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Home Fact-Check 'The Wire' now defends Chidambaram’s 20:80 Gold Scheme and they are wrong

‘The Wire’ now defends Chidambaram’s 20:80 Gold Scheme and they are wrong

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Noor Mohammad, in his article “By Blaming UPA’s 80:20 Gold Import Scheme, BJP is Trying to Deflect Attention from PNB Fraud”, published March 11, 2018, in The Wire writes:
“Fearing a political backlash over the mega fraud perpetrated by Nirav Modi and Mehul Choksi in the Punjab National Bank (PNB), the ruling Bharatiya Janata Party(BJP) is trying to divert public attention by blaming it on the Congress-led UPA government’s 80:20 gold import scheme.”

On the one hand, Mr Mohammad — who had incidentally written two blatantly factually incorrect articles on khadi and rural electrification – claims that the party in office at the Centre, and by implication the current administration, is deflecting attention from the alleged PNB fraud case by citing the last administration’s 80:20 gold import scheme. On the other, he defends the 80:20 gold import scheme which was evidently controversial and suspects in both its intent as well as timing.

Not surprisingly, the writer’s claims become even more suspect when we take a closer look at the evidence available in the public domain regarding the gold import scheme.

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(Incidentally, Mr Mohammad’s two previous articles mentioned above were refuted by The True Picture in “Who is Spinning Tales on Khadi Sales?” and “‘The Wire’ Writer Who Got Khadi Story Wrong Now Spins a Yarn About Rural Electrification” respectively.)

Let us now look in detail at the evidence on the 80:20 gold import scheme.


  • The UPA government was reportedly “worried” about rising gold imports and their impact on the current account deficit (CAD), which stood at $88 billion or 4.7% of GDP in 2012-13.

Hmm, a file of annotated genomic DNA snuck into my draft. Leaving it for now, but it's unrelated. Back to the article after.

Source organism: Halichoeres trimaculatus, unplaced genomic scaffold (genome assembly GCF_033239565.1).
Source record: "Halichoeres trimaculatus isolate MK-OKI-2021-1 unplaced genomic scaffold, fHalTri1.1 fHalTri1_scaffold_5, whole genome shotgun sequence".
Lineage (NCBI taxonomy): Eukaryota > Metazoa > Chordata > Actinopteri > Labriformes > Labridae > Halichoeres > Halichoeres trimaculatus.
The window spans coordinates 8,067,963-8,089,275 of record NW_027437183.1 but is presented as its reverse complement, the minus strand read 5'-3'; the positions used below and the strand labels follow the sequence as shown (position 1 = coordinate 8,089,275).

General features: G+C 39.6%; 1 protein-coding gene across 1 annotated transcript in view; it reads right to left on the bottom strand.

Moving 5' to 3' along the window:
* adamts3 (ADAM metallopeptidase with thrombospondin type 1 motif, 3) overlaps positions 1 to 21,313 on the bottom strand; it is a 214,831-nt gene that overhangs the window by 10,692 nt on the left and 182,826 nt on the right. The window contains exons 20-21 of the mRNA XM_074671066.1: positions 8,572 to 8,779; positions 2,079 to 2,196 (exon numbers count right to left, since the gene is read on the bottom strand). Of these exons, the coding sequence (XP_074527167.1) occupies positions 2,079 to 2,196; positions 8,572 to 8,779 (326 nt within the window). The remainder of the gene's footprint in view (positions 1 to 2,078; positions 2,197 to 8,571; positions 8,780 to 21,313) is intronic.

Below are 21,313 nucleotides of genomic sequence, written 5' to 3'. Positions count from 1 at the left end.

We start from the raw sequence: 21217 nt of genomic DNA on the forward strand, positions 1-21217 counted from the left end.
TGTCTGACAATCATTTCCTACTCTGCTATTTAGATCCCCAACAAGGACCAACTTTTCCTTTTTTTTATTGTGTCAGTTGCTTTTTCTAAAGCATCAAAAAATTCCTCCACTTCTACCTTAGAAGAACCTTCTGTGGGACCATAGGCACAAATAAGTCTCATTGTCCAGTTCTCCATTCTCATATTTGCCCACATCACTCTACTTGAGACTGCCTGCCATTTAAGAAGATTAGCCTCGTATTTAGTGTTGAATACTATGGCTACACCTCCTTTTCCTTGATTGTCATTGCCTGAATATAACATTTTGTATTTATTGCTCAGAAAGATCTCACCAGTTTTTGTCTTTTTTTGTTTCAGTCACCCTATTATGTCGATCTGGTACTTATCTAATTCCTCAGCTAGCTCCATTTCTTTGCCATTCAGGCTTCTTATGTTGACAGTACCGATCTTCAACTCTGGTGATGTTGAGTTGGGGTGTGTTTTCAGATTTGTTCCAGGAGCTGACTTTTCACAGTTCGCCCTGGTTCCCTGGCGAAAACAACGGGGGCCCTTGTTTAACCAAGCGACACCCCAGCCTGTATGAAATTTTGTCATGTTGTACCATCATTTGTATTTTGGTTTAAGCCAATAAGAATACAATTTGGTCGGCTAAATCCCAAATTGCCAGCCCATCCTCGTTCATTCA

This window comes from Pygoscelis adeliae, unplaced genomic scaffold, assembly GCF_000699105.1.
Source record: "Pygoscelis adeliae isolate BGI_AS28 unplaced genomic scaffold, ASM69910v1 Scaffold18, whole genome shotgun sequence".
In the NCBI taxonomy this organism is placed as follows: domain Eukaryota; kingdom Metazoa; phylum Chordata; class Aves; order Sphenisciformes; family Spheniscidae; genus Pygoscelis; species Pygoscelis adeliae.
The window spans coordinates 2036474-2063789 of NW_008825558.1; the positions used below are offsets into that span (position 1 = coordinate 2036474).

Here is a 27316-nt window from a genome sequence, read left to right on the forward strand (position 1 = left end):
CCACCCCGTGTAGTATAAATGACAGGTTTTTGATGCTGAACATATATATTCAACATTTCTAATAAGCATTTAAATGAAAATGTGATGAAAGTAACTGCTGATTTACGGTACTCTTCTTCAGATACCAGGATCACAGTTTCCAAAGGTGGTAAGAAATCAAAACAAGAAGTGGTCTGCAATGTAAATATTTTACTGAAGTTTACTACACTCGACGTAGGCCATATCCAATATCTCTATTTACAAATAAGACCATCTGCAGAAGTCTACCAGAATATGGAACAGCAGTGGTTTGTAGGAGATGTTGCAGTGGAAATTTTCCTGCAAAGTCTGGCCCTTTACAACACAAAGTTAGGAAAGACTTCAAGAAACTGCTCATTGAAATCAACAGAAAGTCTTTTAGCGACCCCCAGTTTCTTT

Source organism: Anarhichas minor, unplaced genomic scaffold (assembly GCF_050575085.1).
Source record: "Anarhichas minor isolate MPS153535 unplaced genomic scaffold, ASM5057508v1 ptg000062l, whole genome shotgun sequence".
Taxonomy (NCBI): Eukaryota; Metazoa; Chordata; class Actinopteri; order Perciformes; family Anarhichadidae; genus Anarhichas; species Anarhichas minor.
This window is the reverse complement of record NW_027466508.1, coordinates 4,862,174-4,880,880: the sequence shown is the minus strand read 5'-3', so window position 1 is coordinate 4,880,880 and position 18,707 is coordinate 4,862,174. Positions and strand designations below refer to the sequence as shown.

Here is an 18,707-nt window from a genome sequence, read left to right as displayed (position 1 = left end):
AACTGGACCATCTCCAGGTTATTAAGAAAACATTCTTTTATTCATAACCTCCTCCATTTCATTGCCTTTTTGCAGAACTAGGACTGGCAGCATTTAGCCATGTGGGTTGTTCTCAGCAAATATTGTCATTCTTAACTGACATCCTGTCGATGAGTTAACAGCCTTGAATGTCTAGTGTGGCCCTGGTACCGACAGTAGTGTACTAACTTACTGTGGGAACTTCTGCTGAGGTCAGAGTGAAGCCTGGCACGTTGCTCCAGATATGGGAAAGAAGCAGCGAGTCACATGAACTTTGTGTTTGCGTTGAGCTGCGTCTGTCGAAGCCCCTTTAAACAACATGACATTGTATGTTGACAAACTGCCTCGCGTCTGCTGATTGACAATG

• On May 13, 2013, the RBI asked banks not to import gold on a consignment basis.
  • This somehow ended up setting the stage for the most controversial and perhaps draconian step for bullion trade since the imposition of the Gold Control Act.
  • The scheme was introduced when gold imports had hit unprecedented highs and were pressuring the CAD, resulting in a sharp fall in the rupee’s exchange rate against the dollar, then quoting at nearly Rs 70.
  • After consultation, the RBI issued a circular on July 22, 2013, ruling that all gold imports would come with a commitment of re-exporting 20%. The export conditions were such that each a lot imported had to meet export requirements for the import of the next lot.
  • Export zones were kept out of the scheme’s purview. Of all the imported lots, 80% could be sold in the domestic market, provided 20% was exported. Since gold imports must have RBI sanction, these were executed by means of the apex bank with instructions from the Ministry of Finance.

Mr Mohammad, in his article, writes that the scheme was successful. He says:

But in his apparent attempt to blame the current administration, Mr Mohammad clearly ignores the increased percentage of smuggling that took place under the purview of the said scheme. Reportedly, the 80:20 scheme led to an increase in gold smuggling. The details below serve as evidence:

  • Gold import prior to the imposition of the restrictions was 294 tonnes, worth Rs 770 billion, in April and May 2013.
  • After the imposition of the strictures, total gold imports in the following 10 months of 2013-14 stood at 325 tonnes.
  • No doubt, imports fell from over 300 tonnes in May 2013 to just 10 tonnes in a month after the 80:20 scheme came into effect.
  • However, smugglers made huge amounts of money as they were getting a 10% duty margin plus premium, as there was a big shortage of gold.
  • Smuggling, which was not apparently prevalent prior to 2012, crossed 100 tonnes and was financed through hawala and/or unofficial dollars.